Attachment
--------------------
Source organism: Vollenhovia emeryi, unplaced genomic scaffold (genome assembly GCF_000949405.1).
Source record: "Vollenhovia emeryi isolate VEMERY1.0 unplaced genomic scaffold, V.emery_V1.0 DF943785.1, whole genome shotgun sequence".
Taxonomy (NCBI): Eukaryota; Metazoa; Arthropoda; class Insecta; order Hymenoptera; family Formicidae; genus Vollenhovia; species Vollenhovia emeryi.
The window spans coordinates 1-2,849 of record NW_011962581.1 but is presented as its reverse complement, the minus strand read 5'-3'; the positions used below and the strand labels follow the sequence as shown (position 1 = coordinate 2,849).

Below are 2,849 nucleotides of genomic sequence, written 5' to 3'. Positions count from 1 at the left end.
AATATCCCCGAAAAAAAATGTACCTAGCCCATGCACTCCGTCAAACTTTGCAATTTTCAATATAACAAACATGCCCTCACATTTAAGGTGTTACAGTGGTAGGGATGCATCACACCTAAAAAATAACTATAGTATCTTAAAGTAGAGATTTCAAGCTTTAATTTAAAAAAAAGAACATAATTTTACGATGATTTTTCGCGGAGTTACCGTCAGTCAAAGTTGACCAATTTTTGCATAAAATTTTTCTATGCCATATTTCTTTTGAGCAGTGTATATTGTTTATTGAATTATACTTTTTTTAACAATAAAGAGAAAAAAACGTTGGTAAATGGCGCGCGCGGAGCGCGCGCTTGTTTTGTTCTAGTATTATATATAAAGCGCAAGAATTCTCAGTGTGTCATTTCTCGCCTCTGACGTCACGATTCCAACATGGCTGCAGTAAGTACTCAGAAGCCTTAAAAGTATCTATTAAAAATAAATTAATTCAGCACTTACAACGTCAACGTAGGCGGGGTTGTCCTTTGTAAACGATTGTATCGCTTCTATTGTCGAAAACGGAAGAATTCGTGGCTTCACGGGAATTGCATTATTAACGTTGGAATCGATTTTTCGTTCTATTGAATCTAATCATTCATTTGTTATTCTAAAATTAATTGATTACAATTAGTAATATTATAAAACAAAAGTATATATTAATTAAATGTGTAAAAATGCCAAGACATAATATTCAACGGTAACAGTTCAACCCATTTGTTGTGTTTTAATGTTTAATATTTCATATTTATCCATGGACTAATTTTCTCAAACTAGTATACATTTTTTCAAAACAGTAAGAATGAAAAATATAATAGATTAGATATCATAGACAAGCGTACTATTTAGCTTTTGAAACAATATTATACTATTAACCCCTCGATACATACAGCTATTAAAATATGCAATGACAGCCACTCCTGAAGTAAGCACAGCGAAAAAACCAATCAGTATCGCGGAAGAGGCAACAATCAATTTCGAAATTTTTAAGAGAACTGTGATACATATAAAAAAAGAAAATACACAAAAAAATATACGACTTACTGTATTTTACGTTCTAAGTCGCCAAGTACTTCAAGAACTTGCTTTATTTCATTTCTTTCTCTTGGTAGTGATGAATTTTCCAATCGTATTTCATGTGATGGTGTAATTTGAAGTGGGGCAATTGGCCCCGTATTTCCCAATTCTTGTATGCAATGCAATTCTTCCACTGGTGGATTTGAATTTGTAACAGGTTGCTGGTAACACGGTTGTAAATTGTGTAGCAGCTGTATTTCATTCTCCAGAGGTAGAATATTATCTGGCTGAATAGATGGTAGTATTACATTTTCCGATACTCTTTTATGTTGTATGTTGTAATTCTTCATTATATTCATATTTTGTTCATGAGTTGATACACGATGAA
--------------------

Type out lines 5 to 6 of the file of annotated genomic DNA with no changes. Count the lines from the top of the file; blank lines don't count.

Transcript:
Below are 2,849 nucleotides of genomic sequence, written 5' to 3'. Positions count from 1 at the left end.
AATATCCCCGAAAAAAAATGTACCTAGCCCATGCACTCCGTCAAACTTTGCAATTTTCAATATAACAAACATGCCCTCACATTTAAGGTGTTACAGTGGTAGGGATGCATCACACCTAAAAAATAACTATAGTATCTTAAAGTAGAGATTTCAAGCTTTAATTTAAAAAAAAGAACATAATTTTACGATGATTTTTCGCGGAGTTACCGTCAGTCAAAGTTGACCAATTTTTGCATAAAATTTTTCTATGCCATATTTCTTTTGAGCAGTGTATATTGTTTATTGAATTATACTTTTTTTAACAATAAAGAGAAAAAAACGTTGGTAAATGGCGCGCGCGGAGCGCGCGCTTGTTTTGTTCTAGTATTATATATAAAGCGCAAGAATTCTCAGTGTGTCATTTCTCGCCTCTGACGTCACGATTCCAACATGGCTGCAGTAAGTACTCAGAAGCCTTAAAAGTATCTATTAAAAATAAATTAATTCAGCACTTACAACGTCAACGTAGGCGGGGTTGTCCTTTGTAAACGATTGTATCGCTTCTATTGTCGAAAACGGAAGAATTCGTGGCTTCACGGGAATTGCATTATTAACGTTGGAATCGATTTTTCGTTCTATTGAATCTAATCATTCATTTGTTATTCTAAAATTAATTGATTACAATTAGTAATATTATAAAACAAAAGTATATATTAATTAAATGTGTAAAAATGCCAAGACATAATATTCAACGGTAACAGTTCAACCCATTTGTTGTGTTTTAATGTTTAATATTTCATATTTATCCATGGACTAATTTTCTCAAACTAGTATACATTTTTTCAAAACAGTAAGAATGAAAAATATAATAGATTAGATATCATAGACAAGCGTACTATTTAGCTTTTGAAACAATATTATACTATTAACCCCTCGATACATACAGCTATTAAAATATGCAATGACAGCCACTCCTGAAGTAAGCACAGCGAAAAAACCAATCAGTATCGCGGAAGAGGCAACAATCAATTTCGAAATTTTTAAGAGAACTGTGATACATATAAAAAAAGAAAATACACAAAAAAATATACGACTTACTGTATTTTACGTTCTAAGTCGCCAAGTACTTCAAGAACTTGCTTTATTTCATTTCTTTCTCTTGGTAGTGATGAATTTTCCAATCGTATTTCATGTGATGGTGTAATTTGAAGTGGGGCAATTGGCCCCGTATTTCCCAATTCTTGTATGCAATGCAATTCTTCCACTGGTGGATTTGAATTTGTAACAGGTTGCTGGTAACACGGTTGTAAATTGTGTAGCAGCTGTATTTCATTCTCCAGAGGTAGAATATTATCTGGCTGAATAGATGGTAGTATTACATTTTCCGATACTCTTTTATGTTGTATGTTGTAATTCTTCATTATATTCATATTTTGTTCATGAGTTGATACACGATGAA